My point about legends is that they usually make some important point, and at the same time we can’t be sure how much is based in fact, and how much embellished. I think the proportion varies, and unlike many I think it is valuable to sort out as far as possible what were the real events, as well as the legend. For example, with the Purim story, even some of the sages took it as a fable, not divinely inspired (Meg. 7a), and it is likely almost all fiction. At the other extreme, I reject the positivist view that if you can’t find evidence independent of the text to confirm it, it is fictitious. Thus some say there was no Moses. This I think is as unscientific as swallowing all the miracles whole. In the case of Moses, I think there are good reasons to believe that there was an historical Moses who promulgated many of the views he does in the Torah, including the Ten Commandments.

For myself, I would like to have children understand the category of legend, aggadah, which is in fact traditional. Jews are not even traditionally required to believe the literal truth of aggadah, and the oil miracle falls in that category.

In Response to Ira:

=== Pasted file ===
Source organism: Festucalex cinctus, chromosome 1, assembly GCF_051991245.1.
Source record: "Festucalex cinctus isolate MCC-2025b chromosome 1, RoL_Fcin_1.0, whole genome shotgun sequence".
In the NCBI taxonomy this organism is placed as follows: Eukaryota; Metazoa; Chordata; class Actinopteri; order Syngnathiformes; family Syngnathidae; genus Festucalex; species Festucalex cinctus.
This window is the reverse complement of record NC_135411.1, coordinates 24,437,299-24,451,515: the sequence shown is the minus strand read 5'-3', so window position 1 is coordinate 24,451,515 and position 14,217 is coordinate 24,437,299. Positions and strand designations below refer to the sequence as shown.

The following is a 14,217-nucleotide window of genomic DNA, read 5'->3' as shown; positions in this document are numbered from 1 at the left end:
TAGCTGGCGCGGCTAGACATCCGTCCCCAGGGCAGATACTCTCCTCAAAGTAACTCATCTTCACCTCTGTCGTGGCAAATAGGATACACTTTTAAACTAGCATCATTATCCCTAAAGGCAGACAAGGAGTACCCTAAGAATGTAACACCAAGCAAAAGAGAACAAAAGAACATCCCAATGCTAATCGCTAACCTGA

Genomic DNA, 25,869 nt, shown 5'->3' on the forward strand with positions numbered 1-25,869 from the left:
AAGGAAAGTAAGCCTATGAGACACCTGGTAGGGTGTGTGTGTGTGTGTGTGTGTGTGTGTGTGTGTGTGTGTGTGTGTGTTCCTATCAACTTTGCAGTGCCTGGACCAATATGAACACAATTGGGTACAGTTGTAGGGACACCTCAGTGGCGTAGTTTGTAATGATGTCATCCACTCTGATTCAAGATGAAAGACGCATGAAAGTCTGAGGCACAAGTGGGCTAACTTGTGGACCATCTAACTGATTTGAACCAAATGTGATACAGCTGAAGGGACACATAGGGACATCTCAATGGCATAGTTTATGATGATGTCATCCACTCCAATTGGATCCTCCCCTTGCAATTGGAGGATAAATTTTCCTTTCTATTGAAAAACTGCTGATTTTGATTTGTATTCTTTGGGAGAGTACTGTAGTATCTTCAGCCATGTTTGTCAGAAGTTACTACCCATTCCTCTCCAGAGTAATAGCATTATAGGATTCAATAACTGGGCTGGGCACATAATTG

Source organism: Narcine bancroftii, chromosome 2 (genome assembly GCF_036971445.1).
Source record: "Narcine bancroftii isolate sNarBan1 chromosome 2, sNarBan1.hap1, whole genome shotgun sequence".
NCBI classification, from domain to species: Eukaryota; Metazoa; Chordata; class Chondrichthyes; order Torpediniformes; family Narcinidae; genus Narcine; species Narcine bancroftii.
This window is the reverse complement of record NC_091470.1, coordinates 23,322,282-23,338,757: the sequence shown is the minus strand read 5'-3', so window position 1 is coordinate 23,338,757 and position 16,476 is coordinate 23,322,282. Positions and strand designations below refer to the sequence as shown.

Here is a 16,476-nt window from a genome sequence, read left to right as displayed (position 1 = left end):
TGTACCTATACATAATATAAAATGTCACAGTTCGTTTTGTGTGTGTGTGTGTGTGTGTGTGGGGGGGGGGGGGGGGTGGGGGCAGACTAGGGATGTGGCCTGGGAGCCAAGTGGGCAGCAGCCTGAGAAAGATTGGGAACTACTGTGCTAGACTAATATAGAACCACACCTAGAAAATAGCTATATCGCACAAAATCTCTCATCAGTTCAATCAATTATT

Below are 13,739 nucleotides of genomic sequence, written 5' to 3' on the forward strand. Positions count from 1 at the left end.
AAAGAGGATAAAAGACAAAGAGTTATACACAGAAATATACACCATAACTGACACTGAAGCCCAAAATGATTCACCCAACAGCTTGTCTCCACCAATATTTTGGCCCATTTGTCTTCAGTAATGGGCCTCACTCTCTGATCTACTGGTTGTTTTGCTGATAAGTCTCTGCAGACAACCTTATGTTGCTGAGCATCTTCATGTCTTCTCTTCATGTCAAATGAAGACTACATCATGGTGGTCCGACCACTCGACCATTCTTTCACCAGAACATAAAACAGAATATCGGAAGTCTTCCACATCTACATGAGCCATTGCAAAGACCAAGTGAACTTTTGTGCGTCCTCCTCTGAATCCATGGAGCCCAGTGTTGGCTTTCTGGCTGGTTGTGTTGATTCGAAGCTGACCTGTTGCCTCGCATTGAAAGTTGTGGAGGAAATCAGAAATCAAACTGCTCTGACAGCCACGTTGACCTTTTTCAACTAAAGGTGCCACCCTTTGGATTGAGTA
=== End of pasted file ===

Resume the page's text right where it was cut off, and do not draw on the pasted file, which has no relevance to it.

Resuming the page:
I used to feel as you about overdoing Hanukah, but having recently studied most of the two wonderful ‘A Different Light’ books, I feel very differently now. The Sages played down Hanukah because the Hasmonean state failed, and the Rabbis wanted to avoid politics and focus on religious and communal issues. But now we are in an era where the issue that sparked the successful rebellion – assimilation – is a key issue outside Israel, and within Israel we now have a successful state – may it last! Thus the issues of Hanukah are now central in our lives, and it is worth making a big fuss over, with big study and big fun.

In Response to Joanne/Yocheved:

Your excellent question “Does she stand up in front of the class and say, Hanukah is about a miracle that never happened?” has a good answer. She can say “It is about the miracle of the triumph of the few against the many, the righteous against the wicked, which enabled Judaism to survive to this day.” This is paraphrasing the prayer in the Siddur, and it is true. About specifically the candle lighting, if it comes up, I would have her tell the ‘legend of the miraculous oil’. Certainly Christians, with their Santa Claus, will not have a problem with a legend being one basis of a ceremony.

Your reference to ‘minhag k’halacha’ I don’t think is apt here. The lighting of candles is halacha, but the legend of the oil miracle is aggadah, and even traditionally doesn’t have to be believed. The Hanukah prayer in the Siddur pointedly does not mention the oil miracle. Further, I don’t think Reconstructionist or Reform or even many Conservatives would accept the conservative spirit of ‘minhag k’halacha’; they would want to critically assess minhag even more than halacha before deciding to continue it as general Jewish practice.